India Coal Indigenous People
Indigenous tribal people fight against Adani’s massive Dhirauli coal project
Jan 06, 2023
The community of Dhirauli rallies against Adani's massive proposed coal mine.

Unwilling to part with their homes, farms, forests and water, indigenous people in central India have defiantly continued their traditional way of life as the government tries to take over their land for a massive Adani coal project. Over 600 families face imminent displacement for the Adani Group’s Dhirauli coal mine in the state of Madhya Pradesh. The proposed coal mine has yet to receive environmental approval from the government.

The mining lease of the Dhirauli coal block, the largest in Madhya Pradesh, sprawls across 26.72 square kilometres. Nearly two thirds of the lease is rich forest land that has sustained local communities for generations. The non-forest land within the proposed mining lease comprises 12.36 square kilometres and includes dwellings and farms.

An aerial Google image of farmland in the Dhirauli area, likely impacted by Adani's proposed coal mine.

The mine, if approved and completed, would extract over six million tons per annum (MTPA), five MTPA of which will be through the open cast method and 1.5 MTPA through underground mining.

A senior official of the district administration of Singrauli told this correspondent that land acquisition for the project is being processed under the Right to Fair Compensation and Transparency in Land Acquisition, Rehabilitation and Resettlement Act, 2013, (‘the LARR Act’). However, local communities have levelled serious allegations about the manner in which the land takeover is taking place.

‘Consent for acquisition was obtained during last year’s winter, after distributing blankets amongst poor sections of the local population, mostly Adivasis (indigenous tribal people). Signatures were taken fraudulently from poor people on consent forms for land acquisition,’ Dipendra Sah (25), a resident of Majholipath village, told AdaniWatch.

Dipendra Sah, a resident of one of the villages threatened by Adani's massive Dhirauli coal project (yet to receive formal approval).

Private land measuring 5.54 square kilometres in the villages of Aamdand, Amraikhoh, Basi Berdah, Phatpani, Belwar, Dhirauli, Jhalari and Sirswah will be taken over for the project. The mine is being developed by Stratatech Mineral Resources Private Limited, a subsidiary of the Adani Group. The project also involves takeover of another 6.84 square kilometres of land that are at present under cultivation or under other uses such as roads and grazing of cattle.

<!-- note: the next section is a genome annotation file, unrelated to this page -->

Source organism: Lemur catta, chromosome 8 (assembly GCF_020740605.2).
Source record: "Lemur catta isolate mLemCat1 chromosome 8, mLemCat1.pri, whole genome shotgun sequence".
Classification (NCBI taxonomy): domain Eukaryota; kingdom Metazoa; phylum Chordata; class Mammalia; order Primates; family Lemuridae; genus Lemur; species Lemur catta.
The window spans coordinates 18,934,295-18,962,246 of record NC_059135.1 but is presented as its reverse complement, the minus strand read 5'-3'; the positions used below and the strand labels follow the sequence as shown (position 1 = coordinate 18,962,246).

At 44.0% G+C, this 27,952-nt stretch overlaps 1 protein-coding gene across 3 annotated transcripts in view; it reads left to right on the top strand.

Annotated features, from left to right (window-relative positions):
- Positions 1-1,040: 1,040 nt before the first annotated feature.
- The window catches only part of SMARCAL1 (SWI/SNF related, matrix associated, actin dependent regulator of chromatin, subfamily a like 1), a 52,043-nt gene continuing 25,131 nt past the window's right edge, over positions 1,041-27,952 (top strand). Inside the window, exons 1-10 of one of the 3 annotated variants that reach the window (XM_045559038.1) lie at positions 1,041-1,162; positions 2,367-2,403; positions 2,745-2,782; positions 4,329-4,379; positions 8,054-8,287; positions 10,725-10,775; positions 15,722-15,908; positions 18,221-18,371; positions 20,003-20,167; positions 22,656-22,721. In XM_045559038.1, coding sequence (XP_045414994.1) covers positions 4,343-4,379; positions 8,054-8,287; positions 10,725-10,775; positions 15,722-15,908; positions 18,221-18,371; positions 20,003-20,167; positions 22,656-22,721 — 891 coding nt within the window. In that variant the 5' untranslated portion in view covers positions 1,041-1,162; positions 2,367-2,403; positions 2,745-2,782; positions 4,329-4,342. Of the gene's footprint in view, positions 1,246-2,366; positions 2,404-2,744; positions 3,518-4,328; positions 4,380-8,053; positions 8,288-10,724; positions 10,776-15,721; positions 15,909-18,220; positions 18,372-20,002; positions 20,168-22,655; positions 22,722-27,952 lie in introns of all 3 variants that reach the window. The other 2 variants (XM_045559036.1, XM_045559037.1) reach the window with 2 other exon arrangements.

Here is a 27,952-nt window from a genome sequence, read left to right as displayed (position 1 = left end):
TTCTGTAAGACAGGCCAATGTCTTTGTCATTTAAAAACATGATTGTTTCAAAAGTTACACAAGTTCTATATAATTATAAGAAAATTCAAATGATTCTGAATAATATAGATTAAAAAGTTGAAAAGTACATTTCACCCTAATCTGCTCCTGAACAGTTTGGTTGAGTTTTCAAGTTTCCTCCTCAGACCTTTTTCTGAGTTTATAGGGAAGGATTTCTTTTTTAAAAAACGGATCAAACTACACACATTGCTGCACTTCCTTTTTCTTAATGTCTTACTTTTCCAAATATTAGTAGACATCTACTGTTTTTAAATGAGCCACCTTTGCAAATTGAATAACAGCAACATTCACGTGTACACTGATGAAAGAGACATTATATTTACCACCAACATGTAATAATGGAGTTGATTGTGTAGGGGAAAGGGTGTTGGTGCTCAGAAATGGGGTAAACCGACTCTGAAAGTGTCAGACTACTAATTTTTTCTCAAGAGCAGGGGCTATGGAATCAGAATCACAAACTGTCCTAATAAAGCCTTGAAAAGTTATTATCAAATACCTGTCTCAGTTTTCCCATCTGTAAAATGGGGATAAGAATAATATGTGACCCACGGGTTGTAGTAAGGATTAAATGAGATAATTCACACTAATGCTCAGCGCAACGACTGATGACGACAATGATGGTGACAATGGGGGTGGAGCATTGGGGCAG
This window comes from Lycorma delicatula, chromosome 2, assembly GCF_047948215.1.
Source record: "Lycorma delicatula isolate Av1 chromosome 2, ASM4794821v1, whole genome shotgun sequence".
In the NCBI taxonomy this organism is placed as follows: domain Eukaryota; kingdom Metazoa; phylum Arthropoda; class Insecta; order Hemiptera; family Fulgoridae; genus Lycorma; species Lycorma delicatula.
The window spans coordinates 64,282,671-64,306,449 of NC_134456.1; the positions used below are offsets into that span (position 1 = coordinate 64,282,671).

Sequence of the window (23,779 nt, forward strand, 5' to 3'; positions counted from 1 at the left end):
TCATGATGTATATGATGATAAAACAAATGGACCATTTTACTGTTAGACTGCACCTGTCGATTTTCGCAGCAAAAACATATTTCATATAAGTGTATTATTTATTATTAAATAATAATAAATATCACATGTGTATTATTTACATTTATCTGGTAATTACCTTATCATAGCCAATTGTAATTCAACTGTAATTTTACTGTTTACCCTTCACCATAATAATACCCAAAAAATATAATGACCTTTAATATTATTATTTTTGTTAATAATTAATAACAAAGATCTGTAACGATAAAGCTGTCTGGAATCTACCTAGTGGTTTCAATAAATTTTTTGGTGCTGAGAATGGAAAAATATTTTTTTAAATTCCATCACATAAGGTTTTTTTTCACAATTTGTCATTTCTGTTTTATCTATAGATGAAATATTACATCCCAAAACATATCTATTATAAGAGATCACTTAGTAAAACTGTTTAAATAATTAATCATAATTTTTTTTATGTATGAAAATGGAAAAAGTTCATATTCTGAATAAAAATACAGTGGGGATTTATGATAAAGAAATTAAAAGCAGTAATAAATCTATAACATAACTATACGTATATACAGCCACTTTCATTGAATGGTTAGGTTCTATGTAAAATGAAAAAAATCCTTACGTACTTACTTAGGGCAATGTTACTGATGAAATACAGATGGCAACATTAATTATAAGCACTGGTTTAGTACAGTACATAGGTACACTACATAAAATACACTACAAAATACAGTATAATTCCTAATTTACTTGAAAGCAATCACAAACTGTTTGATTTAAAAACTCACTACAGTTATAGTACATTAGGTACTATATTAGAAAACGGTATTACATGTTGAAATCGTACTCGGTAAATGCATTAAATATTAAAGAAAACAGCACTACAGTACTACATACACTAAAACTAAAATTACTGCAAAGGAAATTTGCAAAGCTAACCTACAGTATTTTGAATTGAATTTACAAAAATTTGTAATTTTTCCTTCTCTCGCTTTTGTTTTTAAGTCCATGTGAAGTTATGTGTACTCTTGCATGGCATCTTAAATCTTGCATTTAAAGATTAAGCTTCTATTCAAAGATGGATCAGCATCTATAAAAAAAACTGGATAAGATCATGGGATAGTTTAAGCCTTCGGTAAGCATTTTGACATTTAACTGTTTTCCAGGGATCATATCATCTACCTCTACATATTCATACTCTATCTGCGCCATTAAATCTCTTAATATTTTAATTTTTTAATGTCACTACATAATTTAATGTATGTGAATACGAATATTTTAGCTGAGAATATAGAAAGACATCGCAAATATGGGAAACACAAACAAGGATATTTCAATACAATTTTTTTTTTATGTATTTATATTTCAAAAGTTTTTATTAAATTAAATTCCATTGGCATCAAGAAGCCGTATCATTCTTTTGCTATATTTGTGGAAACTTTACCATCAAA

As many as 620 families have been identified for displacement for this coal mine. This includes 216 families belonging to Adivasi (Scheduled Tribe) communities while another 48 families belong to the Dalit (Scheduled Caste) community. The Adivasi predominantly belong to the Gond, Khairwar and Baiga tribes. The Baigas have been designated as a Particularly Vulnerable Tribal Group (PVTG) in the state of Madhya Pradesh (as also in the adjoining mineral-rich state of Chhattisgarh), owing to their dwindling numbers. This designation is designed to encourage policies that improve the lives of these tribal people.

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The LARR Act stipulates that prior consent of at least 80% of the affected population is required before taking over land for any project that is being developed by a private entity (See Paragraph (2)(2)(b)(i)).

A public meeting was convened by the district administration on 15 September 2022 for discussions on Resettlement & Rehabilitation (R&R) of the project-displaced families of five villages – Aamdand, Amraikhoh, Basi Berdah, Belwar, Sirsawah – which are located within the proposed Dhirauli coal mining lease area. However, this meeting witnessed strong protests by local communities who alleged that their rights had been trampled during the land-takeover process.

A public meeting of local people votes against the Dhirauli coal project of Adani.

‘The government is talking about taking over our land and houses without disclosing the amount of compensation that will be paid to us,’ said Sah. ‘And the coal mine’s impacts on water bodies in the region will devastate the livelihoods of the local population.’

The district administration of Singrauli informed this correspondent that the procedure for land acquisition has reached Section 19 of the LARR Act, which entails publication of a declaration and summary of Rehabilitation and Resettlement (R&R).

Local people oppose Adani's massive proposed Dhirauli coal mine in Madhya Pradesh.

Local communities, unwilling to part with their land, have carried on their traditional way of life. Meanwhile, the project proponent has complained that large-scale illegal sale and purchase of parcels of land identified for acquisition is occurring as a tactic to obtain higher compensation. Further, the company has also alleged that illegal constructions are being rampantly erected on land notified for acquisition in order to claim compensation against the eventual demolition of all structures, and as a means of fraudulently procuring an R&R package.

The minutes of a meeting held by officials of the Ministry of Coal in July 2021 with allottees of various coal blocks across the country reveal that the Adani Group raised the following issue with the central government: